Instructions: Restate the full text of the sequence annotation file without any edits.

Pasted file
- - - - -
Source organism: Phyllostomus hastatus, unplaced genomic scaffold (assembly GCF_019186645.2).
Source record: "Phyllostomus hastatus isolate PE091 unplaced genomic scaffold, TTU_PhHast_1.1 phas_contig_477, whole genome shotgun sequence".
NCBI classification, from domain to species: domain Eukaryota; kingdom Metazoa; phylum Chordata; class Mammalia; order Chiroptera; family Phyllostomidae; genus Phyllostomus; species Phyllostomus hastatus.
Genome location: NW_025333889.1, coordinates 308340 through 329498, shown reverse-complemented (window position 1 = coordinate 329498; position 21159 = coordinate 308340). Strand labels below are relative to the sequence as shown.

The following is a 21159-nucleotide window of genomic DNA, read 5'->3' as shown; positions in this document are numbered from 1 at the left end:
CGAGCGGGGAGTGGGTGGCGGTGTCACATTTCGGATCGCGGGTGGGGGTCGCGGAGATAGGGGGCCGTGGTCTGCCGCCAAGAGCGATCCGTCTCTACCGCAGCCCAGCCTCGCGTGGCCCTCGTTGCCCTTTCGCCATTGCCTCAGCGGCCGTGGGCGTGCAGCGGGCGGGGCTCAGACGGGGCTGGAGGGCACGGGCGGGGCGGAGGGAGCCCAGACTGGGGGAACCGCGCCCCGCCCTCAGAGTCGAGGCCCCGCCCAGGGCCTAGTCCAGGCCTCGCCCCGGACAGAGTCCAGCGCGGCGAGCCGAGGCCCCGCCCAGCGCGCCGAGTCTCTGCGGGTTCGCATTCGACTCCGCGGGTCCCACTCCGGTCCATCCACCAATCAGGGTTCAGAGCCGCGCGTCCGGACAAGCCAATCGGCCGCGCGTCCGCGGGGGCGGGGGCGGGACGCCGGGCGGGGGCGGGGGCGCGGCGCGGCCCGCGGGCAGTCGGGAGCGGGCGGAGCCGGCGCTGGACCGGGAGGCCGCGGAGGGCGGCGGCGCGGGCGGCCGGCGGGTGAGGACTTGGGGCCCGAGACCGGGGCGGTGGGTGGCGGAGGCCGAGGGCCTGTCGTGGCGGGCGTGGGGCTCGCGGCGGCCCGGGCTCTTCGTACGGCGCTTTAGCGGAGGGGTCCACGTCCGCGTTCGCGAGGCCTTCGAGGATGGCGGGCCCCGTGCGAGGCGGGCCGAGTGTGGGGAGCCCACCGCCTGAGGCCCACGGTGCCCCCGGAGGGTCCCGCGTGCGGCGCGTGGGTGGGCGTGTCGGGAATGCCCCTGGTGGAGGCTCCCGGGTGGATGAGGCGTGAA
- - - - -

Source organism: Phyllostomus hastatus, unplaced genomic scaffold (assembly GCF_019186645.2).
Source record: "Phyllostomus hastatus isolate PE091 unplaced genomic scaffold, TTU_PhHast_1.1 phas_contig_477, whole genome shotgun sequence".
NCBI classification, from domain to species: domain Eukaryota; kingdom Metazoa; phylum Chordata; class Mammalia; order Chiroptera; family Phyllostomidae; genus Phyllostomus; species Phyllostomus hastatus.
Genome location: NW_025333889.1, coordinates 308340 through 329498, shown reverse-complemented (window position 1 = coordinate 329498; position 21159 = coordinate 308340). Strand labels below are relative to the sequence as shown.

The following is a 21159-nucleotide window of genomic DNA, read 5'->3' as shown; positions in this document are numbered from 1 at the left end:
CGAGCGGGGAGTGGGTGGCGGTGTCACATTTCGGATCGCGGGTGGGGGTCGCGGAGATAGGGGGCCGTGGTCTGCCGCCAAGAGCGATCCGTCTCTACCGCAGCCCAGCCTCGCGTGGCCCTCGTTGCCCTTTCGCCATTGCCTCAGCGGCCGTGGGCGTGCAGCGGGCGGGGCTCAGACGGGGCTGGAGGGCACGGGCGGGGCGGAGGGAGCCCAGACTGGGGGAACCGCGCCCCGCCCTCAGAGTCGAGGCCCCGCCCAGGGCCTAGTCCAGGCCTCGCCCCGGACAGAGTCCAGCGCGGCGAGCCGAGGCCCCGCCCAGCGCGCCGAGTCTCTGCGGGTTCGCATTCGACTCCGCGGGTCCCACTCCGGTCCATCCACCAATCAGGGTTCAGAGCCGCGCGTCCGGACAAGCCAATCGGCCGCGCGTCCGCGGGGGCGGGGGCGGGACGCCGGGCGGGGGCGGGGGCGCGGCGCGGCCCGCGGGCAGTCGGGAGCGGGCGGAGCCGGCGCTGGACCGGGAGGCCGCGGAGGGCGGCGGCGCGGGCGGCCGGCGGGTGAGGACTTGGGGCCCGAGACCGGGGCGGTGGGTGGCGGAGGCCGAGGGCCTGTCGTGGCGGGCGTGGGGCTCGCGGCGGCCCGGGCTCTTCGTACGGCGCTTTAGCGGAGGGGTCCACGTCCGCGTTCGCGAGGCCTTCGAGGATGGCGGGCCCCGTGCGAGGCGGGCCGAGTGTGGGGAGCCCACCGCCTGAGGCCCACGGTGCCCCCGGAGGGTCCCGCGTGCGGCGCGTGGGTGGGCGTGTCGGGAATGCCCCTGGTGGAGGCTCCCGGGTGGATGAGGCGTGAA